In 2003, during the European Year of Disability, the Disability Movement tried to get the European Parliament to adopt a Disability Rights Directive, but failed. Now in 2007 (the European Year of Equality), the European Disability Forum has launched a new campaign for a Disability Directive.
What has changed? In 2003 the European Commission argued that they had their work cut out in implementing the European Equal Employment Directive. A Directive that would force the UK Government to strengthen Equal Employment legislation and force all employers not to discriminate in recruitment, promotion or training on grounds of disability, age, sexuality or religion.
In December 2006 the United Nations adopted the Convention on the Rights of People with Disabilities, which contains comprehensive measures to develop full equality for disabled people in all areas of life. This is already adopted in certain aspects by the European Commission and 22 of the 27 EU members, but with no common Convention how can the EU claim to have a unified market with social measures?
The European Union has between 50 and 100 million disabled citizens depending on how they are counted. At present there is no unified definition or method of enumerating and a unified directive would ensure such agreements. Already the EU has demonstrated the benefit of a European-wide legislation for disabled people in the UK, through such things as The Equal Employment Directive – extending the coverage of the DDA, and The Air Passenger Directive – ensuring equal treatment of disabled people by airlines across Europe. Trans-European train, bus, coach and ferries directives are also in the pipeline. None of these things are covered by the Disability Discrimination Act.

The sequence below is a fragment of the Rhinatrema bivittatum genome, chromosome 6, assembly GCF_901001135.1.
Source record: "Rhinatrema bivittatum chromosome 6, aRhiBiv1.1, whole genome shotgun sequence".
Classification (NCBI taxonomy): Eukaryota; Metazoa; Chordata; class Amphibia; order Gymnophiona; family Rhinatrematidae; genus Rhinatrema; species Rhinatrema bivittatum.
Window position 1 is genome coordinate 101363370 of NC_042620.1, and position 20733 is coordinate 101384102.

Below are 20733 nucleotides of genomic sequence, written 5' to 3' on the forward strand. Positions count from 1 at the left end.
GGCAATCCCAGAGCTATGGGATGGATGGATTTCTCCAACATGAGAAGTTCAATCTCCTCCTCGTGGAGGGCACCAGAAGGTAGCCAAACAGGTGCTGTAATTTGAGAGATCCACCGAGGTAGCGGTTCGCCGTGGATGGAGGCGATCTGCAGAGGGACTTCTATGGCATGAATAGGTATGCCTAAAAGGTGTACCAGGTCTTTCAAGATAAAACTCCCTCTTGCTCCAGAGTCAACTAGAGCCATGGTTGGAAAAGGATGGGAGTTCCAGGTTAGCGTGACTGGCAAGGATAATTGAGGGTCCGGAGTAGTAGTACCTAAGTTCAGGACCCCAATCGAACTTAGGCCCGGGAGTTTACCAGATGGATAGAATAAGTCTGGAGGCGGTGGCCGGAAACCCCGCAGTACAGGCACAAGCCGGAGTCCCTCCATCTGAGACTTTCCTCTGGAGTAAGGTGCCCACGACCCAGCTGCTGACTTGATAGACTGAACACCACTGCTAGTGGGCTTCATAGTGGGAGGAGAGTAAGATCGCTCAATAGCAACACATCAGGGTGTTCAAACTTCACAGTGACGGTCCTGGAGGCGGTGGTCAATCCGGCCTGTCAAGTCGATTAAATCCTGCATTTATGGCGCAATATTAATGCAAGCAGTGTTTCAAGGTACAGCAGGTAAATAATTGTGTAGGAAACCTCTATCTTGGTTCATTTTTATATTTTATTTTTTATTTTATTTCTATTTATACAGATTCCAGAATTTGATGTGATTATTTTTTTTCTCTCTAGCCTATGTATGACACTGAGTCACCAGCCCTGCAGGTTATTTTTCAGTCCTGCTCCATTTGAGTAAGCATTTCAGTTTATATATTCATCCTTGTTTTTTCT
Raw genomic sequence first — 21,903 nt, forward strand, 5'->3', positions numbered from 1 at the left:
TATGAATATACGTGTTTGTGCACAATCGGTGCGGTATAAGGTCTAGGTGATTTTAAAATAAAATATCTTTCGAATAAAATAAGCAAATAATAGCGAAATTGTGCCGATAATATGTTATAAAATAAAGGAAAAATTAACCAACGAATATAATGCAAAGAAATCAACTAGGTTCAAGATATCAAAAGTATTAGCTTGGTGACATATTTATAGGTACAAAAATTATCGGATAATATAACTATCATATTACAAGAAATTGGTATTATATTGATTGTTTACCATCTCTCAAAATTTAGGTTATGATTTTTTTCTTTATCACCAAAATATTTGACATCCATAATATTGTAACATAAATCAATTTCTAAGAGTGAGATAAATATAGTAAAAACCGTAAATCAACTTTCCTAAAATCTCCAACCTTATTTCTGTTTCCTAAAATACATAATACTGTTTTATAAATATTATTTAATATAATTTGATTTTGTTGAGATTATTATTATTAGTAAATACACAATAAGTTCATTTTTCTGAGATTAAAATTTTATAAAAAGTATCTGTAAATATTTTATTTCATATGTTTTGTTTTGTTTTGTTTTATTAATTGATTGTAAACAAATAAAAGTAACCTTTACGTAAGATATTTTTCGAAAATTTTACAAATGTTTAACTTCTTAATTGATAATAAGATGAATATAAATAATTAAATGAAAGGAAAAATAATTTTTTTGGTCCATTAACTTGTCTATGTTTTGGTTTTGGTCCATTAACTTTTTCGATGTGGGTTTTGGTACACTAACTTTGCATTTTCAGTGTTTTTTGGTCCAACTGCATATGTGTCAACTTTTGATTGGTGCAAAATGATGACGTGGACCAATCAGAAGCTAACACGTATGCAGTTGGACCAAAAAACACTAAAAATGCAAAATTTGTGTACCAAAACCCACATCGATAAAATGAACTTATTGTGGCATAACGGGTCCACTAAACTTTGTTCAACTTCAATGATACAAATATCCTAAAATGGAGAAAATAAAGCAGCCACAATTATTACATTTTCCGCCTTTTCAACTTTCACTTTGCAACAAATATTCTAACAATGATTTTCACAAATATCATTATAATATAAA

The UN Convention covers all aspects of life, including the development of an inclusive education system, the need to get more disabled people into work, women and children’s rights and the right to supported decision making for all rather than guardianship. However, disabled people and their allies will have to struggle to get these things into British Law, but a really effective way is to get them into a legally binding European Directive.
Support the campaign, sign the petition and make a change.
The UK is lagging far behind other countries in collecting signatures. So far over 250,000 have been collected across Europe, but only 5,000 in the UK so please do all you can to get signatures online at www.1Million4disability.eu
Thanks to Richard Rieser, UK Council for Disability Rights in Europe representative on the European Disability Forum, for this information.